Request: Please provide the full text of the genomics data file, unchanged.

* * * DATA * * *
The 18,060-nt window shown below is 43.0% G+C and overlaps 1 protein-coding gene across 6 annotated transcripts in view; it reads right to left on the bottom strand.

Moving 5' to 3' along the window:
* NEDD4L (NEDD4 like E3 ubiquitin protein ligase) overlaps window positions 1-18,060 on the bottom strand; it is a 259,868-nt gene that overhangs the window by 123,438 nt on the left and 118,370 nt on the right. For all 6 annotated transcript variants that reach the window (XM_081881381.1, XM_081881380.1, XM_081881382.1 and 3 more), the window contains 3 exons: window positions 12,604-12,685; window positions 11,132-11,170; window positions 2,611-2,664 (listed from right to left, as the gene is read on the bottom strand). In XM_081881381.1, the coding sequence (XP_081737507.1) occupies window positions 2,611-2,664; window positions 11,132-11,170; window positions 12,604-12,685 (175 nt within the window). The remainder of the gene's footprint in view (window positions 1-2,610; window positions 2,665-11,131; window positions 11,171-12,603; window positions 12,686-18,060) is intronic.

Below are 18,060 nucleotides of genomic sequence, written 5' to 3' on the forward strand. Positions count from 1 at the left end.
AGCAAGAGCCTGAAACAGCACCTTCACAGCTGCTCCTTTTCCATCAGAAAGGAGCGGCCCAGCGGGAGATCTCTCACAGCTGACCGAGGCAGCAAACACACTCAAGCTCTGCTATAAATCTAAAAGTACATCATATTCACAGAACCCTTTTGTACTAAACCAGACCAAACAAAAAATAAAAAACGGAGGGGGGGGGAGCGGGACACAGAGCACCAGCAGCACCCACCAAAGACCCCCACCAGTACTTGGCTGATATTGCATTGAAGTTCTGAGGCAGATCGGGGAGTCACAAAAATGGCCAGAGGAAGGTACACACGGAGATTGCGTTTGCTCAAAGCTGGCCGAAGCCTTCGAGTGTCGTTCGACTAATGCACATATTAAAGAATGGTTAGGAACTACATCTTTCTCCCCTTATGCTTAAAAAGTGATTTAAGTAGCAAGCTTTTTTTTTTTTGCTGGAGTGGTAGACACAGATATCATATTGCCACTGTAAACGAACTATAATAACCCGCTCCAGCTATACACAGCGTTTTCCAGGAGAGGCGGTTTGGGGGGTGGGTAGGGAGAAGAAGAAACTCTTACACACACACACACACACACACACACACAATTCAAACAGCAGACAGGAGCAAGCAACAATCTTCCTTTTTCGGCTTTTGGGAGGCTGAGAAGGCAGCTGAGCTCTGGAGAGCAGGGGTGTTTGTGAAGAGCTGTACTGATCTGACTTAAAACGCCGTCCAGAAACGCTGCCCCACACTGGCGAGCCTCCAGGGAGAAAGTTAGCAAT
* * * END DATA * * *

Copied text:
The 18,060-nt window shown below is 43.0% G+C and overlaps 1 protein-coding gene across 6 annotated transcripts in view; it reads right to left on the bottom strand.

Moving 5' to 3' along the window:
* NEDD4L (NEDD4 like E3 ubiquitin protein ligase) overlaps window positions 1-18,060 on the bottom strand; it is a 259,868-nt gene that overhangs the window by 123,438 nt on the left and 118,370 nt on the right. For all 6 annotated transcript variants that reach the window (XM_081881381.1, XM_081881380.1, XM_081881382.1 and 3 more), the window contains 3 exons: window positions 12,604-12,685; window positions 11,132-11,170; window positions 2,611-2,664 (listed from right to left, as the gene is read on the bottom strand). In XM_081881381.1, the coding sequence (XP_081737507.1) occupies window positions 2,611-2,664; window positions 11,132-11,170; window positions 12,604-12,685 (175 nt within the window). The remainder of the gene's footprint in view (window positions 1-2,610; window positions 2,665-11,131; window positions 11,171-12,603; window positions 12,686-18,060) is intronic.

Below are 18,060 nucleotides of genomic sequence, written 5' to 3' on the forward strand. Positions count from 1 at the left end.
AGCAAGAGCCTGAAACAGCACCTTCACAGCTGCTCCTTTTCCATCAGAAAGGAGCGGCCCAGCGGGAGATCTCTCACAGCTGACCGAGGCAGCAAACACACTCAAGCTCTGCTATAAATCTAAAAGTACATCATATTCACAGAACCCTTTTGTACTAAACCAGACCAAACAAAAAATAAAAAACGGAGGGGGGGGGAGCGGGACACAGAGCACCAGCAGCACCCACCAAAGACCCCCACCAGTACTTGGCTGATATTGCATTGAAGTTCTGAGGCAGATCGGGGAGTCACAAAAATGGCCAGAGGAAGGTACACACGGAGATTGCGTTTGCTCAAAGCTGGCCGAAGCCTTCGAGTGTCGTTCGACTAATGCACATATTAAAGAATGGTTAGGAACTACATCTTTCTCCCCTTATGCTTAAAAAGTGATTTAAGTAGCAAGCTTTTTTTTTTTTGCTGGAGTGGTAGACACAGATATCATATTGCCACTGTAAACGAACTATAATAACCCGCTCCAGCTATACACAGCGTTTTCCAGGAGAGGCGGTTTGGGGGGTGGGTAGGGAGAAGAAGAAACTCTTACACACACACACACACACACACACACACAATTCAAACAGCAGACAGGAGCAAGCAACAATCTTCCTTTTTCGGCTTTTGGGAGGCTGAGAAGGCAGCTGAGCTCTGGAGAGCAGGGGTGTTTGTGAAGAGCTGTACTGATCTGACTTAAAACGCCGTCCAGAAACGCTGCCCCACACTGGCGAGCCTCCAGGGAGAAAGTTAGCAAT